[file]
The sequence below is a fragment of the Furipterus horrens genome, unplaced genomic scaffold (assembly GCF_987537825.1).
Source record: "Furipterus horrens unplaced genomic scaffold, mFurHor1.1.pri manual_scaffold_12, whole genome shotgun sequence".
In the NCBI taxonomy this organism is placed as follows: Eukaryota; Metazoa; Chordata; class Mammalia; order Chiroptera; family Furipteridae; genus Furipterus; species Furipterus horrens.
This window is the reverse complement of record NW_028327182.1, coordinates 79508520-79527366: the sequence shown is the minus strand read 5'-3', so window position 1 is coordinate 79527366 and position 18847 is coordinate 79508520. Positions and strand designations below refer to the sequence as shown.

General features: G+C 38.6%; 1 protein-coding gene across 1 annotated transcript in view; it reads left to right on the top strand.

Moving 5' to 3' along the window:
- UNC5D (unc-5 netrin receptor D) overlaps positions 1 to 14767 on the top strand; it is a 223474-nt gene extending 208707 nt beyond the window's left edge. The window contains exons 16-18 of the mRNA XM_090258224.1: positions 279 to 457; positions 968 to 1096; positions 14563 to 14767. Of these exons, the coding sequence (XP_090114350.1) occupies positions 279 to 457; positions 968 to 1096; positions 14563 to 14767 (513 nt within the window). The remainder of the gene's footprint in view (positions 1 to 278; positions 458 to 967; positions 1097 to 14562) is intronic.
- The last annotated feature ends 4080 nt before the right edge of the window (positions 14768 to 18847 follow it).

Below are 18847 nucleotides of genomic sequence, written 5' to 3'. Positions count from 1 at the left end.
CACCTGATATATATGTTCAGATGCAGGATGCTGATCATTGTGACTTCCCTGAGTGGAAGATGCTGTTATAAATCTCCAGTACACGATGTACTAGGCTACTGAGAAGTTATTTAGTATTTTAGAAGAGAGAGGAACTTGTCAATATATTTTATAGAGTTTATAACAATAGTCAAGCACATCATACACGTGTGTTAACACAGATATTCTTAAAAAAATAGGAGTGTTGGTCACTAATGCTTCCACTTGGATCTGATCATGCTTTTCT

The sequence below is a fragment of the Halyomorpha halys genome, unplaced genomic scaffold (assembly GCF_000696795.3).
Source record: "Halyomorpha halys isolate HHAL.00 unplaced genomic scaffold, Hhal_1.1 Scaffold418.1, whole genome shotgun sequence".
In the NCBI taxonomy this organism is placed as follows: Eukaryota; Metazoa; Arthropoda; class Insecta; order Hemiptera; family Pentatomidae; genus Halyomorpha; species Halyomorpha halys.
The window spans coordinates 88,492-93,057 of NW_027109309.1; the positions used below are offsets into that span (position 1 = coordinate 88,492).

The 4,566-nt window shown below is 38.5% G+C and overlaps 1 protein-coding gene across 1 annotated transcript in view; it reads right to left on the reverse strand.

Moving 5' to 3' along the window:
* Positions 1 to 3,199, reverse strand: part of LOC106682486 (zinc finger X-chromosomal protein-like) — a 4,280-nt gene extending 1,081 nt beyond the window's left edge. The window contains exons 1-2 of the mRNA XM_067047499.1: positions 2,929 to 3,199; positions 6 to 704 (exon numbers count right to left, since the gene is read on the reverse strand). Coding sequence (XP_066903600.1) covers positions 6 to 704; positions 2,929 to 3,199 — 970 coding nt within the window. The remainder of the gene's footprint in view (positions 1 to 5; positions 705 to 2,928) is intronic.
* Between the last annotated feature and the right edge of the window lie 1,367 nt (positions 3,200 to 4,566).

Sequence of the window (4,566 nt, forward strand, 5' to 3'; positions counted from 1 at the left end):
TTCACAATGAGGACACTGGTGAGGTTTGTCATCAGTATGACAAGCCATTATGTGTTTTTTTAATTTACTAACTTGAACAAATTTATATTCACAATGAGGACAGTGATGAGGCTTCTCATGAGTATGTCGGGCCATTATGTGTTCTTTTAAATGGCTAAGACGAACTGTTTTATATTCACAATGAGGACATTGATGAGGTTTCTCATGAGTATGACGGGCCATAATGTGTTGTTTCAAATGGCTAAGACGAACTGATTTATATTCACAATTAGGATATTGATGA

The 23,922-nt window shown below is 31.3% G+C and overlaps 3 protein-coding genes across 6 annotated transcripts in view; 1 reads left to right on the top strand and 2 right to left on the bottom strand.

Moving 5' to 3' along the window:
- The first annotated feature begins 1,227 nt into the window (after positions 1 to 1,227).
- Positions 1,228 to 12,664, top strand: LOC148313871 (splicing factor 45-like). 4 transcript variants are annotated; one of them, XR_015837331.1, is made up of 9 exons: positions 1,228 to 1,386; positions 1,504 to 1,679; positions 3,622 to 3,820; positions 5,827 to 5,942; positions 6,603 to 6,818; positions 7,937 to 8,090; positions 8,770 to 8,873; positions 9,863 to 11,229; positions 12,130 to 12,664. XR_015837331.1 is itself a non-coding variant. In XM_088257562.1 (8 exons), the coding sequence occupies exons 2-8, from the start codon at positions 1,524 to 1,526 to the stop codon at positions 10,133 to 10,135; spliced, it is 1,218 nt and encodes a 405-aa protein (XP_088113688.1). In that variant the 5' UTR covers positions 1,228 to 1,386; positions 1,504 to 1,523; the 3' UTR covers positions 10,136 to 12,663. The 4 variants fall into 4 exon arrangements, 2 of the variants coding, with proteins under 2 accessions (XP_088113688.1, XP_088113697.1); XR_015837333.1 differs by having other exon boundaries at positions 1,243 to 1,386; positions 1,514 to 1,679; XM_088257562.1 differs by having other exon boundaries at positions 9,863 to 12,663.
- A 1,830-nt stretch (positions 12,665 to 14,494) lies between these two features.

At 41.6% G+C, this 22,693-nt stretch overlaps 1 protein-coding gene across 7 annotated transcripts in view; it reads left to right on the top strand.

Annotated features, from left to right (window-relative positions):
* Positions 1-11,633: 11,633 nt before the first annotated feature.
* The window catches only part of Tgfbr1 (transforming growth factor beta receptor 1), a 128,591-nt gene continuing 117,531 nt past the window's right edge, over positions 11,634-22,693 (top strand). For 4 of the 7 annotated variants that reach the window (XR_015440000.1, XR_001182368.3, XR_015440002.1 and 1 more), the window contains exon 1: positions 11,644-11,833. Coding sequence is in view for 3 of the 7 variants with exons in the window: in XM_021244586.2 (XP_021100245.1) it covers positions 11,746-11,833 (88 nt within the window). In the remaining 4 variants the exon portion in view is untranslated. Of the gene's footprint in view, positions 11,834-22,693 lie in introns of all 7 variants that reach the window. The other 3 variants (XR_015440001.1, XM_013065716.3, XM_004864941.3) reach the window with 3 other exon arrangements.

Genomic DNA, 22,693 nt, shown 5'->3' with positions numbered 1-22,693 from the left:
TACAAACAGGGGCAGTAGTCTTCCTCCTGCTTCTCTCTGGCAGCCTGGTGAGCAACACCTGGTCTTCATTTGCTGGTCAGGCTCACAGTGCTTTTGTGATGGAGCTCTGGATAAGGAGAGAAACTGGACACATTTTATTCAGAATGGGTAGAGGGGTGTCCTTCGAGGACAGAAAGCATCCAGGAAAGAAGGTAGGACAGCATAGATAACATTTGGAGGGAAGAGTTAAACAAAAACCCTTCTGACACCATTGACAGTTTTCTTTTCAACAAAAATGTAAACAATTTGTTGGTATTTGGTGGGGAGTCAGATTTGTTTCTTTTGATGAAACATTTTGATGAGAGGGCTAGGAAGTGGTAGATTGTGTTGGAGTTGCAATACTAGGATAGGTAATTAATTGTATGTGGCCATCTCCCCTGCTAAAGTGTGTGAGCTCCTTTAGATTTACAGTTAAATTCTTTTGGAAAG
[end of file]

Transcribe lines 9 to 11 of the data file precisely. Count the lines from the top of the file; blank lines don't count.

Below are 18847 nucleotides of genomic sequence, written 5' to 3'. Positions count from 1 at the left end.
CACCTGATATATATGTTCAGATGCAGGATGCTGATCATTGTGACTTCCCTGAGTGGAAGATGCTGTTATAAATCTCCAGTACACGATGTACTAGGCTACTGAGAAGTTATTTAGTATTTTAGAAGAGAGAGGAACTTGTCAATATATTTTATAGAGTTTATAACAATAGTCAAGCACATCATACACGTGTGTTAACACAGATATTCTTAAAAAAATAGGAGTGTTGGTCACTAATGCTTCCACTTGGATCTGATCATGCTTTTCT

The sequence below is a fragment of the Halyomorpha halys genome, unplaced genomic scaffold (assembly GCF_000696795.3).